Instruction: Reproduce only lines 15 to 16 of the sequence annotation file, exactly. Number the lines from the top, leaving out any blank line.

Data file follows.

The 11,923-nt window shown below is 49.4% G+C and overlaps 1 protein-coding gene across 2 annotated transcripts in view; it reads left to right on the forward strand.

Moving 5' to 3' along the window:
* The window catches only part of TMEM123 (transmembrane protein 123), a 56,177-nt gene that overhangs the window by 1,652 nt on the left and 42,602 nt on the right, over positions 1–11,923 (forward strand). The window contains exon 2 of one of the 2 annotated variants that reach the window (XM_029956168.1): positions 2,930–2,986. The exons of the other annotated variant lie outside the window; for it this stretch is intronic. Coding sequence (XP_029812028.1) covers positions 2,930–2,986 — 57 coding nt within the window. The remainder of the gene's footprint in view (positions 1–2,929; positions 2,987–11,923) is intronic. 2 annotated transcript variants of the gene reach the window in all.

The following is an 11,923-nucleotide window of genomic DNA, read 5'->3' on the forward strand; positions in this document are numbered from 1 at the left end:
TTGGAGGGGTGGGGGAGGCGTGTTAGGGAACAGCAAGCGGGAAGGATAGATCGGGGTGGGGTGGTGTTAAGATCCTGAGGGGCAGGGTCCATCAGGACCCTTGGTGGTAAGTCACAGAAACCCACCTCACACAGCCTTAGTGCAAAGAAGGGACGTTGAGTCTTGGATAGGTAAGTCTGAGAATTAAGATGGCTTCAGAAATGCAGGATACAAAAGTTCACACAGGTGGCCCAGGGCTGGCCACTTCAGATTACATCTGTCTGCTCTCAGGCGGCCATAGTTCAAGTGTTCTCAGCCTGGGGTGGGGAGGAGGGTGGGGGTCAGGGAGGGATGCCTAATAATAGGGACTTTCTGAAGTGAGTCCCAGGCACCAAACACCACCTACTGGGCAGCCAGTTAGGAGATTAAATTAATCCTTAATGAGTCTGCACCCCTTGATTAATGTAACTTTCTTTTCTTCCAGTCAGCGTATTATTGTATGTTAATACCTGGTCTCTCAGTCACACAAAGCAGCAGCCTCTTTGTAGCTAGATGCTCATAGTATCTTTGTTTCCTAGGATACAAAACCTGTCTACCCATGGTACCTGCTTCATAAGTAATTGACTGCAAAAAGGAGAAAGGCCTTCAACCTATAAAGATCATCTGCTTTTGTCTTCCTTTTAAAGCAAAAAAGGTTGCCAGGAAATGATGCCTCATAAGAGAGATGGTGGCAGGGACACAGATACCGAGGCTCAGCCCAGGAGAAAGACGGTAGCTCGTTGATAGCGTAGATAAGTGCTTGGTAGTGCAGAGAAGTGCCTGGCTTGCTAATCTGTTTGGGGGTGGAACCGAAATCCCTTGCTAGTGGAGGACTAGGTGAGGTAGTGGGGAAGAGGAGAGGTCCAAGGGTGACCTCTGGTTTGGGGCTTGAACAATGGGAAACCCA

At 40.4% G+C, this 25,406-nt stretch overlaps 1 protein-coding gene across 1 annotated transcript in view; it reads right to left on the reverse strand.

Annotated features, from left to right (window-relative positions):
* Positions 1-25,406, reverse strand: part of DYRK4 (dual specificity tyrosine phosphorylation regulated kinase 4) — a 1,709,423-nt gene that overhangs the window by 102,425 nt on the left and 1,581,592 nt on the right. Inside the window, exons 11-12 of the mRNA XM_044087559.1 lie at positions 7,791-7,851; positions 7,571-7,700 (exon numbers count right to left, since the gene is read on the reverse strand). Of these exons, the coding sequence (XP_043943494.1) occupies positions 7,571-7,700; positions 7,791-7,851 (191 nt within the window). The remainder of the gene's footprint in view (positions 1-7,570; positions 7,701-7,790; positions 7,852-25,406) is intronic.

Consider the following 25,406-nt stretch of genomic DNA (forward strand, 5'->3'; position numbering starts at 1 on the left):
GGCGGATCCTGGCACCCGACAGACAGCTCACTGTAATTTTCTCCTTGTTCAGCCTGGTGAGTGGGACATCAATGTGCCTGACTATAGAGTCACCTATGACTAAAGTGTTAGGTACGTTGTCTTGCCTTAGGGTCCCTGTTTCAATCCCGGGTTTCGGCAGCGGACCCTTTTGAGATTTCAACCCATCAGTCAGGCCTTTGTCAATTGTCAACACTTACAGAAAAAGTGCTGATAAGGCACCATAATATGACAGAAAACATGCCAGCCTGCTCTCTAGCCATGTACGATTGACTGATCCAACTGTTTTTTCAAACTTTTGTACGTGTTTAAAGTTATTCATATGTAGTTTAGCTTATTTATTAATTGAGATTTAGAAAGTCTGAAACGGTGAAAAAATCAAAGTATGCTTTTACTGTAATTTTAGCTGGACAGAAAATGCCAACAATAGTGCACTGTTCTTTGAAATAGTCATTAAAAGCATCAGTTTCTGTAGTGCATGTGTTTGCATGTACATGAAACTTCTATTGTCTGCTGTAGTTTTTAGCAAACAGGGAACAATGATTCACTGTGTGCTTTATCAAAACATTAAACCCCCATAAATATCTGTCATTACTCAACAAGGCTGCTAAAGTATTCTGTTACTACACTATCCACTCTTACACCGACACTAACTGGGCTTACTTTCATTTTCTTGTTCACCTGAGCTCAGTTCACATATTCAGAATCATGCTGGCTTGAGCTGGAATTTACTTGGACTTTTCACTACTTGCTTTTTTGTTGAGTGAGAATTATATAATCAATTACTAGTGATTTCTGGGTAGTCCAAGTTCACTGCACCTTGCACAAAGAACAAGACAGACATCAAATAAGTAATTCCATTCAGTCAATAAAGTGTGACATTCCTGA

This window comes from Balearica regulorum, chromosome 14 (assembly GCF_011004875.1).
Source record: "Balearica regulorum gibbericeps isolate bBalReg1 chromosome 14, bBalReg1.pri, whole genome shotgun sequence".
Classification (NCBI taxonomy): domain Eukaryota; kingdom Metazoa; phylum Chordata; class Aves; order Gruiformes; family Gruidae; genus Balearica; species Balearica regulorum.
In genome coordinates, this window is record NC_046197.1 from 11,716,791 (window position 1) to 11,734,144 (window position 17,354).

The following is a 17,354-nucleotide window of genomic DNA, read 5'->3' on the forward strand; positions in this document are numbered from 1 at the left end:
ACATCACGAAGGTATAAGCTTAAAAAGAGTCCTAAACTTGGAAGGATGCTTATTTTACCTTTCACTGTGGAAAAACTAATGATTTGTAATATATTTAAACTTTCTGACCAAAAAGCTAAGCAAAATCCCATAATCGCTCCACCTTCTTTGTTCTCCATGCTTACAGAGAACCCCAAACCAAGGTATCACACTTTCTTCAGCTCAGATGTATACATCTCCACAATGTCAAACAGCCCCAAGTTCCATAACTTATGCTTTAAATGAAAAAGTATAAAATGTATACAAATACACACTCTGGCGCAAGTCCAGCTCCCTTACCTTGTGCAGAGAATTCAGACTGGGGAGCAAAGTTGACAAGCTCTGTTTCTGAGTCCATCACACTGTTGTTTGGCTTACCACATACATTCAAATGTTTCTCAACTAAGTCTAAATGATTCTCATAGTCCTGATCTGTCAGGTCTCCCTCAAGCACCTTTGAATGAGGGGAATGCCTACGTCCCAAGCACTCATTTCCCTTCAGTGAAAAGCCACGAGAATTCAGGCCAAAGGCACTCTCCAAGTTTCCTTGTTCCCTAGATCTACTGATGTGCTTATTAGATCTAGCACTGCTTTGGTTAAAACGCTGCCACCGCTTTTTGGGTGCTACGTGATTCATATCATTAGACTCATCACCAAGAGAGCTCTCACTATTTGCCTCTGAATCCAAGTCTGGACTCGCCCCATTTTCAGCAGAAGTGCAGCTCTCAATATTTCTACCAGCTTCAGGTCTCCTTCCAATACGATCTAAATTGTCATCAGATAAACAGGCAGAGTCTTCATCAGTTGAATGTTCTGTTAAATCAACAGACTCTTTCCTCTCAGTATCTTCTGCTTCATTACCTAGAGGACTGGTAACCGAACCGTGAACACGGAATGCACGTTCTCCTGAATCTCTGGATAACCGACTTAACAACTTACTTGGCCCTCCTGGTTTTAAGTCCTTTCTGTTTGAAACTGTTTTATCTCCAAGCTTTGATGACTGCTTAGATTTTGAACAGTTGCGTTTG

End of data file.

The following is a 17,354-nucleotide window of genomic DNA, read 5'->3' on the forward strand; positions in this document are numbered from 1 at the left end:
ACATCACGAAGGTATAAGCTTAAAAAGAGTCCTAAACTTGGAAGGATGCTTATTTTACCTTTCACTGTGGAAAAACTAATGATTTGTAATATATTTAAACTTTCTGACCAAAAAGCTAAGCAAAATCCCATAATCGCTCCACCTTCTTTGTTCTCCATGCTTACAGAGAACCCCAAACCAAGGTATCACACTTTCTTCAGCTCAGATGTATACATCTCCACAATGTCAAACAGCCCCAAGTTCCATAACTTATGCTTTAAATGAAAAAGTATAAAATGTATACAAATACACACTCTGGCGCAAGTCCAGCTCCCTTACCTTGTGCAGAGAATTCAGACTGGGGAGCAAAGTTGACAAGCTCTGTTTCTGAGTCCATCACACTGTTGTTTGGCTTACCACATACATTCAAATGTTTCTCAACTAAGTCTAAATGATTCTCATAGTCCTGATCTGTCAGGTCTCCCTCAAGCACCTTTGAATGAGGGGAATGCCTACGTCCCAAGCACTCATTTCCCTTCAGTGAAAAGCCACGAGAATTCAGGCCAAAGGCACTCTCCAAGTTTCCTTGTTCCCTAGATCTACTGATGTGCTTATTAGATCTAGCACTGCTTTGGTTAAAACGCTGCCACCGCTTTTTGGGTGCTACGTGATTCATATCATTAGACTCATCACCAAGAGAGCTCTCACTATTTGCCTCTGAATCCAAGTCTGGACTCGCCCCATTTTCAGCAGAAGTGCAGCTCTCAATATTTCTACCAGCTTCAGGTCTCCTTCCAATACGATCTAAATTGTCATCAGATAAACAGGCAGAGTCTTCATCAGTTGAATGTTCTGTTAAATCAACAGACTCTTTCCTCTCAGTATCTTCTGCTTCATTACCTAGAGGACTGGTAACCGAACCGTGAACACGGAATGCACGTTCTCCTGAATCTCTGGATAACCGACTTAACAACTTACTTGGCCCTCCTGGTTTTAAGTCCTTTCTGTTTGAAACTGTTTTATCTCCAAGCTTTGATGACTGCTTAGATTTTGAACAGTTGCGTTTG